La Patrie en danger Drame en cinq actes et en prose
by Goncourt, Edmond and Jules de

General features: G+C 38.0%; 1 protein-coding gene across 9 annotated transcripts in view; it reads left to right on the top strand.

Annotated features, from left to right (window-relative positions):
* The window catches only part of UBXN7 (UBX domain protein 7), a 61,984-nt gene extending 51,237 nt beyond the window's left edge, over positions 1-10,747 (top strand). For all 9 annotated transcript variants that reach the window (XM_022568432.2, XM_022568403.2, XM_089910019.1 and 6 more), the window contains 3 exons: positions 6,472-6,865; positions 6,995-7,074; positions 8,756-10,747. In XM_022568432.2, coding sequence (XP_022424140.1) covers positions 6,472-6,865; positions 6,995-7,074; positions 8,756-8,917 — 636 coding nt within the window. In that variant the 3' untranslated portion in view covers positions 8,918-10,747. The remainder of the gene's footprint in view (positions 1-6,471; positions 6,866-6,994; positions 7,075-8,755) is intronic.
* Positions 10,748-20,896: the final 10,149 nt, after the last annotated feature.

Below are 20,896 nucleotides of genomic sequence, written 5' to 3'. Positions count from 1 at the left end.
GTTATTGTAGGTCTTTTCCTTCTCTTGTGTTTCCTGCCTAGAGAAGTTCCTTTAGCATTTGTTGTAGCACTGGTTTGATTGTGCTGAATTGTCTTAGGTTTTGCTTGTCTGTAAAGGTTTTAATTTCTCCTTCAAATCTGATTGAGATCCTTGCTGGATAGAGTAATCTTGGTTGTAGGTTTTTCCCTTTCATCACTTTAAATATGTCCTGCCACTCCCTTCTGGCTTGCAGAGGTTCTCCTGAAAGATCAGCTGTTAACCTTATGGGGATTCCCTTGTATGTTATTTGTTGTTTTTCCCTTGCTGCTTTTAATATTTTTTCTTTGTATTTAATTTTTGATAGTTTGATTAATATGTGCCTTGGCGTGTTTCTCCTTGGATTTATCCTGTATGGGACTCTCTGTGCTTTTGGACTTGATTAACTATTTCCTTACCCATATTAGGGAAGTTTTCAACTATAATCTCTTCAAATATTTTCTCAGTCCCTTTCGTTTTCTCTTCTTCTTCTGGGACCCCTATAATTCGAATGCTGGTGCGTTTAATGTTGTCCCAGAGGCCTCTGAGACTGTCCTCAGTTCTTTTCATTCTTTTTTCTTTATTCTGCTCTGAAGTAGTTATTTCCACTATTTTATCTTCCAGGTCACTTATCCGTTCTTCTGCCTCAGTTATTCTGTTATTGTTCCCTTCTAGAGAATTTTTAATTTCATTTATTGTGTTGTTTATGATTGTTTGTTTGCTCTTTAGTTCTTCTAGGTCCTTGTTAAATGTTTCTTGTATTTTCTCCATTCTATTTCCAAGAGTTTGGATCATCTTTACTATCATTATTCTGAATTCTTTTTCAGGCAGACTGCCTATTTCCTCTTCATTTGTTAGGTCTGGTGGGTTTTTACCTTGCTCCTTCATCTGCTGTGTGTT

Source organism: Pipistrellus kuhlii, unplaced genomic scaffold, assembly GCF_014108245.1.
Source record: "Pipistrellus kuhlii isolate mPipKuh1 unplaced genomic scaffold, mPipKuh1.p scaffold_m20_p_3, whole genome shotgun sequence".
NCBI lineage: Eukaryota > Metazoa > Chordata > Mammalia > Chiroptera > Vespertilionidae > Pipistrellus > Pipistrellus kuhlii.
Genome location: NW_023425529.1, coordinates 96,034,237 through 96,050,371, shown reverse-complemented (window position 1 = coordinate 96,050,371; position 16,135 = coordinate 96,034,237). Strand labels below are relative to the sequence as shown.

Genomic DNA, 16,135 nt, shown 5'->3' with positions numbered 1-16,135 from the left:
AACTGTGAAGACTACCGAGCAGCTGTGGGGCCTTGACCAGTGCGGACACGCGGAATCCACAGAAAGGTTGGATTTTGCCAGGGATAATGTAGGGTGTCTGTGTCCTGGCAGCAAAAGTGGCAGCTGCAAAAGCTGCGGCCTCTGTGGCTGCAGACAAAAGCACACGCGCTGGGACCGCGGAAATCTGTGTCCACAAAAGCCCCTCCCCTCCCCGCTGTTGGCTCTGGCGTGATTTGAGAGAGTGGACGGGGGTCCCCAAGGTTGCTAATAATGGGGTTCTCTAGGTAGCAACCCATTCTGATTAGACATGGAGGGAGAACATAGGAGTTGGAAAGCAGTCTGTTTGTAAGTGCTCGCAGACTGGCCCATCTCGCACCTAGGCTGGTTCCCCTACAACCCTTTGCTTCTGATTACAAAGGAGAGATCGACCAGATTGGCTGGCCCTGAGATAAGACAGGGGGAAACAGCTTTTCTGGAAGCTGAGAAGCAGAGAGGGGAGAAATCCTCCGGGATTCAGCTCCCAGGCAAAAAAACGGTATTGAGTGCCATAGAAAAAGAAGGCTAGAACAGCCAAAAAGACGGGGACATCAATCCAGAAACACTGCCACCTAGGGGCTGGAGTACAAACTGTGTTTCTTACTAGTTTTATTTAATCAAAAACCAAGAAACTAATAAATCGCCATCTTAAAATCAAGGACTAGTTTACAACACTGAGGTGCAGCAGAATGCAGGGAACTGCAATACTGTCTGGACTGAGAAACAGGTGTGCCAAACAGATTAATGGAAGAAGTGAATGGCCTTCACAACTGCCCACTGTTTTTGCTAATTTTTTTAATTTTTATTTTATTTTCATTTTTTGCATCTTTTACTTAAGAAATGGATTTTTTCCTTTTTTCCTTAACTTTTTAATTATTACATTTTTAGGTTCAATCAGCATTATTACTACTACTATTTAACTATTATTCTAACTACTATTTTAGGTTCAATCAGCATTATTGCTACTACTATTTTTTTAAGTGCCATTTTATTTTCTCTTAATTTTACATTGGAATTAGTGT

Paris: E. Dentu. Very Good+. 1873. First Edition; First Printing. Hardcover. 2 p.l., 139 pages; Paris: E. Dentu, n.d. [approximately 1873]. Bound circa 1900 in deep red half crushed levant morocco over pink linen, five raised bands on the spine, simple gilt rules delineate the edges of the leather spine and corners, with an all-over decorative pattern painstakingly built of individual gilt tools in the four spine panels not occupied by direct gilt lettering of the title and authors' names, publication date "1864" at foot of spine. Marbled endpapers of various shades of red and gold, top edges gilt, others trimmed rough. A fine binding, beautifully executed of the finest materials, with the slug in tiny letters at the top corner of the verso of the front-free endpaper: "Bound by Stikeman & Co." With the elaborate pictorial bookplate of Katherine MacKay, signed (in the plate) by Frances W. Delehanty. Her husband was Clarence Hungerford Mackay (April 17, 1874 – November 12, 1938) -- an American financier, who inherited most of what was believed to be a $500 million estate in 1902. He was the son of John William Mackay, a silver miner turned telegraph mogul. Clarence and his first wife, Katherine (née Duer) Mackay had a home in New York City, as well as the celebrated Harbor Hill in Roslyn, Long Island, designed by Stanford White of McKim, Mead, and White. It was the largest home White ever designed. Katherine Duer Mackay (1880–1930) was a beautiful debutante from an old, high society, New York family. Clarence met her on a steamship crossing between New York and England in about 1897. They fell in love and were married on May 17, 1898. Harbor Hill, the site of their future estate with the striking view of Hempstead Harbor. Katherine was a suffragette and a champion of women's rights and became the first woman member of the Roslyn school board in 1905. She worked closely with Stanford White on the design and siting of her spectacular house - Harbor Hill. And her collaboration with the soon-to-be notorious architect did not end with Harbor Hill. On Christmas Day, 1905, she announced her decision to build Trinity's Parish House as a memorial to her father, William Alexander Duer. A few weeks later, she decided to replace the existing church, a "board and batten" Gothic Revival structure built in 1862. The new church, to be designed, like the Parish House, by Stanford White, would be a memorial to her mother, Ellin Travers Duer, and would cost 'not more than $40,000 plus $5,000 for landscaping." Trinity Church is one of White's last commissions before he was shot by deranged socialite-millionaire Harry K. Thaw in Madison Square Garden in a fit of jealousy concerning Thaws wife. "The murder of the architect", observes church records, "did not delay the building of the church." White had finished drawing plans before his death. His associates completed the church with copious advice from Katherine Mackay. Together, White and Katherine MacKay turned to the great Louis Comfort Tiffany for windows for Trinity Church. There are also five beautifully rendered L. C. Tiffany windows lighting the Parish Hall. Adoring angels flank the center panels, which depict children adoring the young Jesus. The models for these faces were Katherine MacKay's children - Katherine, Ellin and John. [The daughter Ellin would later attract some notoriety for her 1926 marriage to songwriter Irving Berlin against her father's wishes; he disinherited her. Her mother, Katherine, the owner of this superb first edition of the Goncourt's 'Germinie Lacerteux,' was out of the loop on this stern decision at the time. Katherine left Clarence and her three children to run away with Clarence's doctor, Dr. Joseph Blake in 1910. The marriage officially ended in divorce in Paris in 1914. The book itself is interesting in some of these same ways. Jules et Edmond de Goncourt formed a partnership that is unique among writers. Not only did they write all their books together, but they are said not to have spent more than a single day apart in their adult lives, (until they were finally parted by Jules's death in 1870). They may be most famous today for their long and detailed series of published Journals. But this joint play, first published in this undated edition in 1873, is a landmark work in literary naturalism. 'La Patrie en danger' is the second of the brothers' plays. Their previous attempt at a realistic play -- "Henriette Maréchal" -- flopped on the stage. This later play was written in the late 1860's, held back from publication for a half dozen years, and not produced on the stage for twenty years. The brothers engaged in a minor controversy with Zola over how far the indifferent public could be pushed towards realism and naturalism for the stage. This first edition is now quite scarce in the trade. There were 10 large paper copies in octavo format on Hollande, and 100 numbered copies on velin. This is a first trade edition on regular paper. Despite some light foxing scattered throughout (as usual), this is a splendid copy of a scarce book in the trade, bound for an avid and wealthy collector by Stikeman & Co. at about the turn of the century. See Vicaire III 1055. . (Inventory #: 39487)
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